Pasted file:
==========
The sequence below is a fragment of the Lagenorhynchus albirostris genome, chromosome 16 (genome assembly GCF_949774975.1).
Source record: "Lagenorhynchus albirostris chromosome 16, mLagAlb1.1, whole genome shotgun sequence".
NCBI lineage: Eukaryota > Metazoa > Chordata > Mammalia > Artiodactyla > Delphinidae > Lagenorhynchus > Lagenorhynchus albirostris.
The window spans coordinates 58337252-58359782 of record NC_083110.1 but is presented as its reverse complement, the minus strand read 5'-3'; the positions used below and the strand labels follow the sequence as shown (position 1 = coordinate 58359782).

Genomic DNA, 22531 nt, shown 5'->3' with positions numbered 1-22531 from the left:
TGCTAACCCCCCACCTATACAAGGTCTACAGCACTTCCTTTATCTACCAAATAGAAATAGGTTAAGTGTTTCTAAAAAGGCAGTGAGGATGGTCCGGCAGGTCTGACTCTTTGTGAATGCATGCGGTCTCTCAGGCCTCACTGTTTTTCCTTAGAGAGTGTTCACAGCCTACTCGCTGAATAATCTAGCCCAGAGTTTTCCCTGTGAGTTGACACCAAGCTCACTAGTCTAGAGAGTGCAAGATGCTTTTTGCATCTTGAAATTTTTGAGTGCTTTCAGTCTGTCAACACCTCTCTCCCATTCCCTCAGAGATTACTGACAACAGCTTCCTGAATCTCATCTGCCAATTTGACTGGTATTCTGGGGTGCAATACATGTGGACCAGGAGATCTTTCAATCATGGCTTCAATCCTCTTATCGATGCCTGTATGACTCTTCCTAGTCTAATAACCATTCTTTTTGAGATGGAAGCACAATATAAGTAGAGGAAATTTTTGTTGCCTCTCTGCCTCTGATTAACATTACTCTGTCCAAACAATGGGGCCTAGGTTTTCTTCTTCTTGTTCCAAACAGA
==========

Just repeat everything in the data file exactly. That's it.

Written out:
The sequence below is a fragment of the Lagenorhynchus albirostris genome, chromosome 16 (genome assembly GCF_949774975.1).
Source record: "Lagenorhynchus albirostris chromosome 16, mLagAlb1.1, whole genome shotgun sequence".
NCBI lineage: Eukaryota > Metazoa > Chordata > Mammalia > Artiodactyla > Delphinidae > Lagenorhynchus > Lagenorhynchus albirostris.
The window spans coordinates 58337252-58359782 of record NC_083110.1 but is presented as its reverse complement, the minus strand read 5'-3'; the positions used below and the strand labels follow the sequence as shown (position 1 = coordinate 58359782).

Genomic DNA, 22531 nt, shown 5'->3' with positions numbered 1-22531 from the left:
TGCTAACCCCCCACCTATACAAGGTCTACAGCACTTCCTTTATCTACCAAATAGAAATAGGTTAAGTGTTTCTAAAAAGGCAGTGAGGATGGTCCGGCAGGTCTGACTCTTTGTGAATGCATGCGGTCTCTCAGGCCTCACTGTTTTTCCTTAGAGAGTGTTCACAGCCTACTCGCTGAATAATCTAGCCCAGAGTTTTCCCTGTGAGTTGACACCAAGCTCACTAGTCTAGAGAGTGCAAGATGCTTTTTGCATCTTGAAATTTTTGAGTGCTTTCAGTCTGTCAACACCTCTCTCCCATTCCCTCAGAGATTACTGACAACAGCTTCCTGAATCTCATCTGCCAATTTGACTGGTATTCTGGGGTGCAATACATGTGGACCAGGAGATCTTTCAATCATGGCTTCAATCCTCTTATCGATGCCTGTATGACTCTTCCTAGTCTAATAACCATTCTTTTTGAGATGGAAGCACAATATAAGTAGAGGAAATTTTTGTTGCCTCTCTGCCTCTGATTAACATTACTCTGTCCAAACAATGGGGCCTAGGTTTTCTTCTTCTTGTTCCAAACAGA